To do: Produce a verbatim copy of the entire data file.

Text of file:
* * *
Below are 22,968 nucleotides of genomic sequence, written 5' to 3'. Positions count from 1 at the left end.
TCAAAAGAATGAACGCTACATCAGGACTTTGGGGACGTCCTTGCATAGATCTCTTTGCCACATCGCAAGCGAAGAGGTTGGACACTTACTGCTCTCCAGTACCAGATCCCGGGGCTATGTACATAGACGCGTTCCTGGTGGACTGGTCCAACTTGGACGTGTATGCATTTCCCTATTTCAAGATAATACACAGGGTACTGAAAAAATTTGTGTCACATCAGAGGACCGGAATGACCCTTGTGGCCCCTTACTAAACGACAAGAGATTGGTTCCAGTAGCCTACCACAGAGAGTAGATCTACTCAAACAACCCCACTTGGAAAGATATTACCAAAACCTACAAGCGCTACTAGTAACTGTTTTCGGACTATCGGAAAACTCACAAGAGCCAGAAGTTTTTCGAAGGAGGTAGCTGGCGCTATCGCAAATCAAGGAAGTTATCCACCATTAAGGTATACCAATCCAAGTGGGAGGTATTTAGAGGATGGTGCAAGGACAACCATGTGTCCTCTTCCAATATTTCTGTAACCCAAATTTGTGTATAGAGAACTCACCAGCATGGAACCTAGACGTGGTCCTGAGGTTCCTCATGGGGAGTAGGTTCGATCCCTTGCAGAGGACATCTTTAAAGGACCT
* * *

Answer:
Below are 22,968 nucleotides of genomic sequence, written 5' to 3'. Positions count from 1 at the left end.
TCAAAAGAATGAACGCTACATCAGGACTTTGGGGACGTCCTTGCATAGATCTCTTTGCCACATCGCAAGCGAAGAGGTTGGACACTTACTGCTCTCCAGTACCAGATCCCGGGGCTATGTACATAGACGCGTTCCTGGTGGACTGGTCCAACTTGGACGTGTATGCATTTCCCTATTTCAAGATAATACACAGGGTACTGAAAAAATTTGTGTCACATCAGAGGACCGGAATGACCCTTGTGGCCCCTTACTAAACGACAAGAGATTGGTTCCAGTAGCCTACCACAGAGAGTAGATCTACTCAAACAACCCCACTTGGAAAGATATTACCAAAACCTACAAGCGCTACTAGTAACTGTTTTCGGACTATCGGAAAACTCACAAGAGCCAGAAGTTTTTCGAAGGAGGTAGCTGGCGCTATCGCAAATCAAGGAAGTTATCCACCATTAAGGTATACCAATCCAAGTGGGAGGTATTTAGAGGATGGTGCAAGGACAACCATGTGTCCTCTTCCAATATTTCTGTAACCCAAATTTGTGTATAGAGAACTCACCAGCATGGAACCTAGACGTGGTCCTGAGGTTCCTCATGGGGAGTAGGTTCGATCCCTTGCAGAGGACATCTTTAAAGGACCT